An insightful op-ed published in Fortune states that oil price declined might mean the renewable energy market could collapse or be seriously damaged. Despite the renewables market taking off the first half of 2015, the essay’s author, Varun Sivaram, investors piled money into Yieldco companies that not only operated renewable energy projects but also helped hold down costs of projects. Now those companies are in jeopardy since oil and gas sources are becoming cheaper again, the Fed discussed raising interest rates and renewable energy firms wanted gigantic sums of money.
Now the stakes are high: if Yieldcos fail, renewable energy could lose access to public markets and the low cost of capital necessary to scale up wind and solar. To recover, Yieldcos may have to restructure, seek help from parent developer firms, and hope for constructive public policy to further de-risk renewable energy investments.
A Yieldco is an innovative financial vehicle that enables institutional and retail investors to buy shares of a portfolio of projects, unlocking public capital for renewable energy. In general, a Yieldco will team up with a parent renewable energy project developer to split the low and high-risk aspects of renewable energy deployment. The parent developer undertakes the risky activities of constructing the project and finding a long-term utility buyer for the power. The Yieldco simply purchases and operates a diversified portfolio of projects, offering public markets an attractive low-risk equity investment whose tax-sheltered dividend payout beats the return from other low-risk investments, like U.S. Treasuries.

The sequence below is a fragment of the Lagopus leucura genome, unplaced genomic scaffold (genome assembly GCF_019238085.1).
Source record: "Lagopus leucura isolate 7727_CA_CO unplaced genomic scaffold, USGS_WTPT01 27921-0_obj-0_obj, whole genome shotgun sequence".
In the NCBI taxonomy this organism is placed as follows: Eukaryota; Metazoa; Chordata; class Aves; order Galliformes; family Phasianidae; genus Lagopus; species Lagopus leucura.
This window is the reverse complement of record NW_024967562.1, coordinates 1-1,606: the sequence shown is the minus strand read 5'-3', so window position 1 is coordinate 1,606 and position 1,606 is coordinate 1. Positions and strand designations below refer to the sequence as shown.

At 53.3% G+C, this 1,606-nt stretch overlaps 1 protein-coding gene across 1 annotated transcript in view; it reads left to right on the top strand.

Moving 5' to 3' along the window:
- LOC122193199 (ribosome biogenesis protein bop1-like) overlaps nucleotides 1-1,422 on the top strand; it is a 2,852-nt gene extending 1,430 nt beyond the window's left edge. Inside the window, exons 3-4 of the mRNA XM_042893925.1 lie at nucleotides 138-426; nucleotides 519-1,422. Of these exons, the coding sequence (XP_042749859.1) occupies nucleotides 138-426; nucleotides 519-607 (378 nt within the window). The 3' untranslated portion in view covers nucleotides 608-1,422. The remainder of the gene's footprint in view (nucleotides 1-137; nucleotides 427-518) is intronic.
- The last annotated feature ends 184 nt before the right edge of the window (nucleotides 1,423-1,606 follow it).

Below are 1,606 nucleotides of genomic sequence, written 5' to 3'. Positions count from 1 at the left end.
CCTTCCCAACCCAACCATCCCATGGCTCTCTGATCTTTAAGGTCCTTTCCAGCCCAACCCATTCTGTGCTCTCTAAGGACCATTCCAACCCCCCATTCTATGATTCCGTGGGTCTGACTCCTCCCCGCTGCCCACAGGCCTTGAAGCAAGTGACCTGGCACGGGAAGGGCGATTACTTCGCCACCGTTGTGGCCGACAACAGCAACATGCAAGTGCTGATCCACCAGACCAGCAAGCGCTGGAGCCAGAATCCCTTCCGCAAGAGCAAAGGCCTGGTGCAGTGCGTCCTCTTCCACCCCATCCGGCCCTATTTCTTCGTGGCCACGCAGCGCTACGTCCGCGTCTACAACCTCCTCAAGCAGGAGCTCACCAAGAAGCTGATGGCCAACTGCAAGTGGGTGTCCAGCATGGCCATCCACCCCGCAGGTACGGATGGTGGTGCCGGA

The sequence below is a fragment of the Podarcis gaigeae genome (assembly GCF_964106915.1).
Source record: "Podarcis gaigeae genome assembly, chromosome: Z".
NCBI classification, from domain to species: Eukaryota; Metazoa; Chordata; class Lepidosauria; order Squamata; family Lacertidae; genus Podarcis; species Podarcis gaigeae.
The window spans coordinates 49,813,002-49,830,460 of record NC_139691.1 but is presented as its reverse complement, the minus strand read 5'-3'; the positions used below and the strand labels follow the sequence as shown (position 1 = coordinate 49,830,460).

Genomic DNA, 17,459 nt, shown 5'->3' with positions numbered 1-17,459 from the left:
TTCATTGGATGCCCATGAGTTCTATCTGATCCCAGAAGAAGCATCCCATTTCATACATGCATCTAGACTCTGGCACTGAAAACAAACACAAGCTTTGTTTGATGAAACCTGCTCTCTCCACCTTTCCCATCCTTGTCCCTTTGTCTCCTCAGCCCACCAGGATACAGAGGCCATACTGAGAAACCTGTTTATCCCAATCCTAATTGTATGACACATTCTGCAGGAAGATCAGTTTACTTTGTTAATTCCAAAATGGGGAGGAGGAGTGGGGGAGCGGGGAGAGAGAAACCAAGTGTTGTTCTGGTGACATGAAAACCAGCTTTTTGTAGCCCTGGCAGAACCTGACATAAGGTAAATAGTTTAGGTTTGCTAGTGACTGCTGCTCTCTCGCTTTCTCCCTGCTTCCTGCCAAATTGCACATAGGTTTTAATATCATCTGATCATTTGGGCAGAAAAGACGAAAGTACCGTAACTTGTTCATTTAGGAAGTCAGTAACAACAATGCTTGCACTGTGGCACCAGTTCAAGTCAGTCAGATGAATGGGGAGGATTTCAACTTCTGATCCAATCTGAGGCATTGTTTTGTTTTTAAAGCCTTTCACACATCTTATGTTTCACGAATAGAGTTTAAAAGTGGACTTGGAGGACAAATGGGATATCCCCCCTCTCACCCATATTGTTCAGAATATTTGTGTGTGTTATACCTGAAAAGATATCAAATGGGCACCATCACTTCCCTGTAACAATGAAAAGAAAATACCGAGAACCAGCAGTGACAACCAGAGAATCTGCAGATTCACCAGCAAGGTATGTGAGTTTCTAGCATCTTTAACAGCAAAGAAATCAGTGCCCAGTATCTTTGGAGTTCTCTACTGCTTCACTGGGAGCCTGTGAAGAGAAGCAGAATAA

Initially, Yieldcos performed spectacularly. In the two years leading up to this summer, 15 U.S. and European Yieldcos — most operating in the developed world but some branching out to emerging markets— entered the stock market at a collective $12 billion valuation. Buyers of Yieldco shares were predominantly investors in oil and gas assets through Master-Limited Partnerships (MLPs), which Yieldcos resemble. Having watched MLPs grow to over a half trillion dollars, these buyers forecasted jaw-dropping Yieldco growth and bid up market values to $24 billion.
Unfortunately, for the same reasons that Yieldco valuations spiraled upwards, they could also fall into a vicious downward cycle. Yieldcos are appealing when they can buy projects from a parent developer at a higher return than their cost of capital. When Yieldco share prices are high, the cost of equity, measured by the dividend yield, is low (because yield is the ratio of a fixed dividend to the share price). This means that every new project that a Yieldco acquires is “accretive”—that is, it increases the value of the company, boosting share prices, reducing yields, and enabling the Yieldco to raise even more cheap money on public markets to buy more projects. But this virtuous cycle quickly turns vicious when the share price starts to drop. This drives up yields and closes the gap between the cost of capital and the return on new projects, further depressing share prices.
This is exactly what happened when a freak confluence of events—the perfect storm—knocked sky-high Yieldco shares into a tailspin this summer. Oil prices tumbled 20% in July, deflating investor valuations of both fossil fuel MLPs as well as renewable energy Yieldcos, because the same financial models were doing double duty. Even though there is little fundamental linkage between oil prices and the competitiveness of solar or wind power across the developed world, newly risk-averse Yieldco investors raced to exit positions they suddenly considered overvalued.
Renewable energy sources are recipients of massive amounts of government money in the form of loans and loan guarantees. They were pitched as a way not only to reduce our reliance on fossil fuels but at the same time help address global warming. The results have been nothing more than a mitigated disaster since they cannot generate the power capacity needed to fulfill power needs since they are limited by the weather.
Even hydroelectric power projects are in trouble due to events like California’s drought and